Still Alice Review: Slowly Yet Brilliantly Withering Away

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As far as depressing films go, Still Alice handles its subject in a very tasteful manner. This is a film about Alzheimer’s disease, not much else, which is actually much to its benefit.

One of my biggest issues with this year’s The Fault in Our Stars was the way it used a deadly disease as a plot device to come up whenever it was convenient for the writers. In Still Alice, the titular character’s illness is intrusive virtually the entire 100 minute runtime, getting worse as her mind slowly decays. It feels authentic, mostly thanks to Julianne Moore’s harrowing performance.

Moore plays Alice, a linguistics professor at Columbia who suddenly finds herself forgetting the words she made her life’s work out of. Once she’s diagnosed, her family get involved. Alec Baldwin initially seems a bit miscast as Alice’s loyal husband, but by the end of the film, his character becomes one of the richest and most complete.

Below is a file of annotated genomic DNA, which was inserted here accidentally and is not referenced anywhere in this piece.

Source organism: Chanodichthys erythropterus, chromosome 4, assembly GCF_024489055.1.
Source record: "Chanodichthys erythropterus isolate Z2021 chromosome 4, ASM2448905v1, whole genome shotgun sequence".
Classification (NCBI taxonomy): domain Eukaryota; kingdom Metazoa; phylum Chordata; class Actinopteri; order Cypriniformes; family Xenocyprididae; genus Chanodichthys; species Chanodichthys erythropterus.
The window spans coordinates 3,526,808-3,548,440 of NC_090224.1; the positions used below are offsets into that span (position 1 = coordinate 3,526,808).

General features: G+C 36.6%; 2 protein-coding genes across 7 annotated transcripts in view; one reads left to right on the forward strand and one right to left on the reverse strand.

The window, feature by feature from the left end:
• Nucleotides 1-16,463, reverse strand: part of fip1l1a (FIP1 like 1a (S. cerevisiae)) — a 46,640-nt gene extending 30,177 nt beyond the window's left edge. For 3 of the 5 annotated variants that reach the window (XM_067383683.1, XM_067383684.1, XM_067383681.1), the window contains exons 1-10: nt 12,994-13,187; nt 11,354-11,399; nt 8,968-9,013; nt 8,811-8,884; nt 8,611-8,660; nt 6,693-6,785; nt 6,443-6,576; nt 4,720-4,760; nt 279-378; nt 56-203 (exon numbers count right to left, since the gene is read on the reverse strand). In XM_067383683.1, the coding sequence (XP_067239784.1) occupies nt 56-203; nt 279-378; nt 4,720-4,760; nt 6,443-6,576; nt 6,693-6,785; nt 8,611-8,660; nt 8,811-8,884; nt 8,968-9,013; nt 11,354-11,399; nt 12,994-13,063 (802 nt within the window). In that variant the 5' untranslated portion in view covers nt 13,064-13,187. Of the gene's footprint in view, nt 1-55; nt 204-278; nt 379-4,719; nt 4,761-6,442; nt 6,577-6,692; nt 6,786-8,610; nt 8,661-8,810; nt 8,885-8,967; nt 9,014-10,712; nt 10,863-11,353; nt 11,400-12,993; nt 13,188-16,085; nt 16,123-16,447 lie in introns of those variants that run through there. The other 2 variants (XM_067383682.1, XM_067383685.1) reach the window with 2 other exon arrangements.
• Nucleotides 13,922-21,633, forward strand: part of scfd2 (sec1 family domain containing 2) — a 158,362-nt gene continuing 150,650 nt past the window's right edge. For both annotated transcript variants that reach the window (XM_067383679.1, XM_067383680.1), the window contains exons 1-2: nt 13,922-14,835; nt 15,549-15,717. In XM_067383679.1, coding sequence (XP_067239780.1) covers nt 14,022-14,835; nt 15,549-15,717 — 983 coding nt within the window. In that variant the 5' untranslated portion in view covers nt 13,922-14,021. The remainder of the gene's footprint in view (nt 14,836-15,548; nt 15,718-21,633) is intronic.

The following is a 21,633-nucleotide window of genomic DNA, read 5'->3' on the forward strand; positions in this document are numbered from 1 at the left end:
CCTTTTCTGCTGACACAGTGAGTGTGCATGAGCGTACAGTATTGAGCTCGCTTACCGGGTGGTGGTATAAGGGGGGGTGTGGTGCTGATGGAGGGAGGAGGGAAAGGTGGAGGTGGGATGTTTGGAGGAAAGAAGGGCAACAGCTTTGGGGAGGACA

Rounding out the family are Alice’s three kids, played by Kate Bosworth, Hunter Parrish, and Kristen Stewart. Oddly enough, it’s Stewart that stands out the most. She’s the only family member that really believes her mother is still in there somewhere. Their relationship is the heart of film, lending it the most worthy drama and even some much needed humor.

But for all the success of the family drama, eventually the film’s subject matter takes a tole on itself. Things get depressing quick, and they stay that way until the final shot. Frankly, it’s a lot, but that’s what comes with these types of films.

Still Alice is still effective, but maybe a little too much. It does feel like the disease is being jammed down our throats by the end, but it’s difficult not to simultaneously praise how unapologetic the portrayal is. The film is truly rooted in Moore’s performance. Without it, Still Alice wouldn’t be much more than a sobfest. Despite all the reaching for tissues, Moore gives this film something to celebrate. Grade: B+

By Matt Dougherty

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